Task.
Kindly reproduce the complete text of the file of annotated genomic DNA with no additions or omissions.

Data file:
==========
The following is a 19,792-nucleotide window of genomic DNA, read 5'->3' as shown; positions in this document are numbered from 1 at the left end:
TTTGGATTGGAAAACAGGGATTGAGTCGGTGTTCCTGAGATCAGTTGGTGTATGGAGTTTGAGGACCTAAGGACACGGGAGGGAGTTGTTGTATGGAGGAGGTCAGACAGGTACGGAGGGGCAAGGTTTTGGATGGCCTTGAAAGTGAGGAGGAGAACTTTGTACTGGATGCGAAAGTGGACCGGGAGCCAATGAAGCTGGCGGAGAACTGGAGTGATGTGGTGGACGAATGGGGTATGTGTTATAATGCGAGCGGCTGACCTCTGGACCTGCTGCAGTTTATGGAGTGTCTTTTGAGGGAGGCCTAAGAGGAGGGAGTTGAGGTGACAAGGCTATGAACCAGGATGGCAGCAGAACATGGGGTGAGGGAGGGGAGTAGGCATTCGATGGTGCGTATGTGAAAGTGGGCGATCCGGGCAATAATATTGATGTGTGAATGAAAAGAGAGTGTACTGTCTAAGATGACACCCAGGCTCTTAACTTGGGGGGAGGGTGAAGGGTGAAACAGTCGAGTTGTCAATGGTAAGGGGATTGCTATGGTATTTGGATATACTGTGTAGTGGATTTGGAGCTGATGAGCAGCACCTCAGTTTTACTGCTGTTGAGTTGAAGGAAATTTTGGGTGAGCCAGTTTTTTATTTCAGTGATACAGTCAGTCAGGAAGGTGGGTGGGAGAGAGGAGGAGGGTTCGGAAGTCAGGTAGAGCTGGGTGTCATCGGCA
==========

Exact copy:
The following is a 19,792-nucleotide window of genomic DNA, read 5'->3' as shown; positions in this document are numbered from 1 at the left end:
TTTGGATTGGAAAACAGGGATTGAGTCGGTGTTCCTGAGATCAGTTGGTGTATGGAGTTTGAGGACCTAAGGACACGGGAGGGAGTTGTTGTATGGAGGAGGTCAGACAGGTACGGAGGGGCAAGGTTTTGGATGGCCTTGAAAGTGAGGAGGAGAACTTTGTACTGGATGCGAAAGTGGACCGGGAGCCAATGAAGCTGGCGGAGAACTGGAGTGATGTGGTGGACGAATGGGGTATGTGTTATAATGCGAGCGGCTGACCTCTGGACCTGCTGCAGTTTATGGAGTGTCTTTTGAGGGAGGCCTAAGAGGAGGGAGTTGAGGTGACAAGGCTATGAACCAGGATGGCAGCAGAACATGGGGTGAGGGAGGGGAGTAGGCATTCGATGGTGCGTATGTGAAAGTGGGCGATCCGGGCAATAATATTGATGTGTGAATGAAAAGAGAGTGTACTGTCTAAGATGACACCCAGGCTCTTAACTTGGGGGGAGGGTGAAGGGTGAAACAGTCGAGTTGTCAATGGTAAGGGGATTGCTATGGTATTTGGATATACTGTGTAGTGGATTTGGAGCTGATGAGCAGCACCTCAGTTTTACTGCTGTTGAGTTGAAGGAAATTTTGGGTGAGCCAGTTTTTTATTTCAGTGATACAGTCAGTCAGGAAGGTGGGTGGGAGAGAGGAGGAGGGTTCGGAAGTCAGGTAGAGCTGGGTGTCATCGGCA